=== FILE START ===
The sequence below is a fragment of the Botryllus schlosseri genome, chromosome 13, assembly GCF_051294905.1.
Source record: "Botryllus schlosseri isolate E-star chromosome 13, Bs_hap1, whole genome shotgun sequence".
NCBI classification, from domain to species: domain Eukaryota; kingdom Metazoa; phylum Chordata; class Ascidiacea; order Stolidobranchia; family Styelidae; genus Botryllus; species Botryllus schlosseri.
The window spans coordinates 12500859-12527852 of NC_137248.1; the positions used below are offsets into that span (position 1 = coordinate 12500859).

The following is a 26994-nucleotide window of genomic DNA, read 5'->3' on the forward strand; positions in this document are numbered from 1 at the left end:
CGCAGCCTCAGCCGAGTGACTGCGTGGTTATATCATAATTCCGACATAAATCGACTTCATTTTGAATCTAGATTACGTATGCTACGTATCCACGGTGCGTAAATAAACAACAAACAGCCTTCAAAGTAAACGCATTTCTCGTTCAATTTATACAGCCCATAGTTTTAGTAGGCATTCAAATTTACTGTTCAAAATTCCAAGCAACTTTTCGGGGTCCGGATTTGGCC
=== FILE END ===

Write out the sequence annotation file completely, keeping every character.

The sequence below is a fragment of the Botryllus schlosseri genome, chromosome 13, assembly GCF_051294905.1.
Source record: "Botryllus schlosseri isolate E-star chromosome 13, Bs_hap1, whole genome shotgun sequence".
NCBI classification, from domain to species: domain Eukaryota; kingdom Metazoa; phylum Chordata; class Ascidiacea; order Stolidobranchia; family Styelidae; genus Botryllus; species Botryllus schlosseri.
The window spans coordinates 12500859-12527852 of NC_137248.1; the positions used below are offsets into that span (position 1 = coordinate 12500859).

The following is a 26994-nucleotide window of genomic DNA, read 5'->3' on the forward strand; positions in this document are numbered from 1 at the left end:
CGCAGCCTCAGCCGAGTGACTGCGTGGTTATATCATAATTCCGACATAAATCGACTTCATTTTGAATCTAGATTACGTATGCTACGTATCCACGGTGCGTAAATAAACAACAAACAGCCTTCAAAGTAAACGCATTTCTCGTTCAATTTATACAGCCCATAGTTTTAGTAGGCATTCAAATTTACTGTTCAAAATTCCAAGCAACTTTTCGGGGTCCGGATTTGGCC